Thursday, September 24, 2009

Estonian Lace

This is what happened after I bought Nancy Bush’s Knitted Lace of Estonia.

I’ve done a few simple lace scarves starting with Branching Out and had some scary times so decided to make life easy on myself. I picked the Lily of the Valley scarf and chose to make it in Knit Picks merino and silk white fingering yarn on size seven needles.

The yarn is terrific - - maybe because of the 30% silk content. Even frogging the same row ten times didn’t make the yarn look funny, a handy quality for a beginning lace-weight-knitting-wannabe.

There are some mistakes here and there, and I only did one repeat of the central motif and three instead of five of the lace edging.

Unfortunately Knit Picks was out of the bare (white) laceweight merino/silk blend yarn so I got this magenta for the next version of the same scarf. I wish I had used the seven loop knupp instead of the five loop knupp, but I’ll do that in the future.

The pattern is going much easier and managing the laceweight yarn is also going a bit better than I expected - - am still making mistakes, but maybe by the next project…..

I really wish I was making the scarf in white. To me lace just needs to be white. Oh well, they’ll have more in November. BTW there is an Estonian Lace group on Ravelry!

Sunday, September 20, 2009


Summer’s ending and fall is almost here. The Endless Mountains Fiber Festival was last weekend. Saturday it was misty and overcast, but nevertheless more people came out than we could have expected. My personal favorite souvenir from the festival was this amazing Canada goose done in crochet by Janet Povlock of Unadilla, NY. Her booth was right behind ours and I couldn’t go home without one of her geese. She also makes them in other versions, but all are exquisite.

There was a threat of frost last night so I made a last batch of basil pesto, picked a bunch of flowers and covered the eggplants up. After the tomatoes and potatoes were hit with late blight I thought it would take out the peppers and eggplants too, but that didn’t happen. I never grew eggplant before and they were a great addition to the garden. Almost every recipe for eggplant talks about sprinkling the slices with salt and letting them drain to get the bitter juices out of them. If they are sliced, dusted with flour, dipped in egg and fried in olive oil immediately from the garden there isn’t a trace of bitterness. We have been enjoying an orgy of eggplant parmesan at least once a week and have frozen the fried slices for later.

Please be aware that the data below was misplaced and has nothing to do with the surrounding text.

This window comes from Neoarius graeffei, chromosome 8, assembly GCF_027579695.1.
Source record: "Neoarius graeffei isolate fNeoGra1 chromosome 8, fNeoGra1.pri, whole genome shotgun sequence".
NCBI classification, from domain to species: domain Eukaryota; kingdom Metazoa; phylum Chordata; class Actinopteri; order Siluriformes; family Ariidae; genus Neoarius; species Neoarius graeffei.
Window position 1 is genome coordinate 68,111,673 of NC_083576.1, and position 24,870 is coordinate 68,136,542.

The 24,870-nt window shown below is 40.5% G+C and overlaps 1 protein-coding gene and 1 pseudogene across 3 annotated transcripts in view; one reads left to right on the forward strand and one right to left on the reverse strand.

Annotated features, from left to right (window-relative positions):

Even the late blight hitting the tomatoes was not such a horrible tragedy. I quickly learned that green tomatoes plus a bit of sugar and tomato paste makes a fine tomato sauce. The neat thing is that there is no need to peel or seed the tomatoes because the skins are tender and the seeds are tiny. That is going to be my plan for next year’s green tomatoes at the end of the season.

Judy also gave me a very nice green tomato relish recipe that we like.

Fred wrangled the winter squash this year, keeping them mulched and weeded. They were far happier than under my haphazard care and produced such abundance that there were more than enough for us.
I still need to shear two more white lambs, but the other three ewes and the grey lamb are done. The grey lamb’s fleece is so pretty and soft. I can’t wait to spin it!